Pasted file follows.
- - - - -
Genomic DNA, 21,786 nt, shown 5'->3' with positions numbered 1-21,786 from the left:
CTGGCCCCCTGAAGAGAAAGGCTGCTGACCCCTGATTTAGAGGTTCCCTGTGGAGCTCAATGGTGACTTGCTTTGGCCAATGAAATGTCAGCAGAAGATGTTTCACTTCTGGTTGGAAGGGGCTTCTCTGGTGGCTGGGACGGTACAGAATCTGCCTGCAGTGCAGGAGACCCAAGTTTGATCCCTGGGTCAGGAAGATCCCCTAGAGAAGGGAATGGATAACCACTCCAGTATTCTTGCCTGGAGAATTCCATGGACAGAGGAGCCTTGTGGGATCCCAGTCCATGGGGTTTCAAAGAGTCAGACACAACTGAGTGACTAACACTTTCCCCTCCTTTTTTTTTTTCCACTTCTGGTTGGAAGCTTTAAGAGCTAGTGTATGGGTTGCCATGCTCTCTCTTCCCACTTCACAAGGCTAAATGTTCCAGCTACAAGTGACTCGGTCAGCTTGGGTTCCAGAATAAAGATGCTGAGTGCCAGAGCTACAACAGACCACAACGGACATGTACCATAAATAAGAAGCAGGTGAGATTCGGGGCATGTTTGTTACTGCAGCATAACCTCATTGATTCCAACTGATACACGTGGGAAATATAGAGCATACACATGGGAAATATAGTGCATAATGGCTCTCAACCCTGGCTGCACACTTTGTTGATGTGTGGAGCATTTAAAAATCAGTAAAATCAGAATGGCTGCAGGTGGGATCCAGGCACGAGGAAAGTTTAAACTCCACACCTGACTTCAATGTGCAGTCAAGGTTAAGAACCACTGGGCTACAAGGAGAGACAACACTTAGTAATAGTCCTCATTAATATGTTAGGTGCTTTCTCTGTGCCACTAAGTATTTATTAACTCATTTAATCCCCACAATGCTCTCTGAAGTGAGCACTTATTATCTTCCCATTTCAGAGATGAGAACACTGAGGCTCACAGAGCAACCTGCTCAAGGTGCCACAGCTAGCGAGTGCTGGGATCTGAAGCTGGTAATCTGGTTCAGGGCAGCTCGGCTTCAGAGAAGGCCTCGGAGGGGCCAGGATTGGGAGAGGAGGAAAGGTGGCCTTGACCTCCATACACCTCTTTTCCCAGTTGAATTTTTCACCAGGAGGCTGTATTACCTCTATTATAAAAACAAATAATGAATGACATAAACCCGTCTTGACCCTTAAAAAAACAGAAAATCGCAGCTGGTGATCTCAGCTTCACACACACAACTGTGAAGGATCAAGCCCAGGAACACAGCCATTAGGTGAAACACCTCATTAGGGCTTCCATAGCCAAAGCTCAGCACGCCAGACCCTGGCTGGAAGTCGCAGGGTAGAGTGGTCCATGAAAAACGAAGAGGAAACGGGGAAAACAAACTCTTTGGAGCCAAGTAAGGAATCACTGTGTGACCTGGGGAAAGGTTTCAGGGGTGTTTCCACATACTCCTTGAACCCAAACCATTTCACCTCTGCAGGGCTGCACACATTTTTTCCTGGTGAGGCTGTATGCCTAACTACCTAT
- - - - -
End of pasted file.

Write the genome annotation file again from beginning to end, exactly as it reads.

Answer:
Genomic DNA, 21,786 nt, shown 5'->3' with positions numbered 1-21,786 from the left:
CTGGCCCCCTGAAGAGAAAGGCTGCTGACCCCTGATTTAGAGGTTCCCTGTGGAGCTCAATGGTGACTTGCTTTGGCCAATGAAATGTCAGCAGAAGATGTTTCACTTCTGGTTGGAAGGGGCTTCTCTGGTGGCTGGGACGGTACAGAATCTGCCTGCAGTGCAGGAGACCCAAGTTTGATCCCTGGGTCAGGAAGATCCCCTAGAGAAGGGAATGGATAACCACTCCAGTATTCTTGCCTGGAGAATTCCATGGACAGAGGAGCCTTGTGGGATCCCAGTCCATGGGGTTTCAAAGAGTCAGACACAACTGAGTGACTAACACTTTCCCCTCCTTTTTTTTTTTCCACTTCTGGTTGGAAGCTTTAAGAGCTAGTGTATGGGTTGCCATGCTCTCTCTTCCCACTTCACAAGGCTAAATGTTCCAGCTACAAGTGACTCGGTCAGCTTGGGTTCCAGAATAAAGATGCTGAGTGCCAGAGCTACAACAGACCACAACGGACATGTACCATAAATAAGAAGCAGGTGAGATTCGGGGCATGTTTGTTACTGCAGCATAACCTCATTGATTCCAACTGATACACGTGGGAAATATAGAGCATACACATGGGAAATATAGTGCATAATGGCTCTCAACCCTGGCTGCACACTTTGTTGATGTGTGGAGCATTTAAAAATCAGTAAAATCAGAATGGCTGCAGGTGGGATCCAGGCACGAGGAAAGTTTAAACTCCACACCTGACTTCAATGTGCAGTCAAGGTTAAGAACCACTGGGCTACAAGGAGAGACAACACTTAGTAATAGTCCTCATTAATATGTTAGGTGCTTTCTCTGTGCCACTAAGTATTTATTAACTCATTTAATCCCCACAATGCTCTCTGAAGTGAGCACTTATTATCTTCCCATTTCAGAGATGAGAACACTGAGGCTCACAGAGCAACCTGCTCAAGGTGCCACAGCTAGCGAGTGCTGGGATCTGAAGCTGGTAATCTGGTTCAGGGCAGCTCGGCTTCAGAGAAGGCCTCGGAGGGGCCAGGATTGGGAGAGGAGGAAAGGTGGCCTTGACCTCCATACACCTCTTTTCCCAGTTGAATTTTTCACCAGGAGGCTGTATTACCTCTATTATAAAAACAAATAATGAATGACATAAACCCGTCTTGACCCTTAAAAAAACAGAAAATCGCAGCTGGTGATCTCAGCTTCACACACACAACTGTGAAGGATCAAGCCCAGGAACACAGCCATTAGGTGAAACACCTCATTAGGGCTTCCATAGCCAAAGCTCAGCACGCCAGACCCTGGCTGGAAGTCGCAGGGTAGAGTGGTCCATGAAAAACGAAGAGGAAACGGGGAAAACAAACTCTTTGGAGCCAAGTAAGGAATCACTGTGTGACCTGGGGAAAGGTTTCAGGGGTGTTTCCACATACTCCTTGAACCCAAACCATTTCACCTCTGCAGGGCTGCACACATTTTTTCCTGGTGAGGCTGTATGCCTAACTACCTAT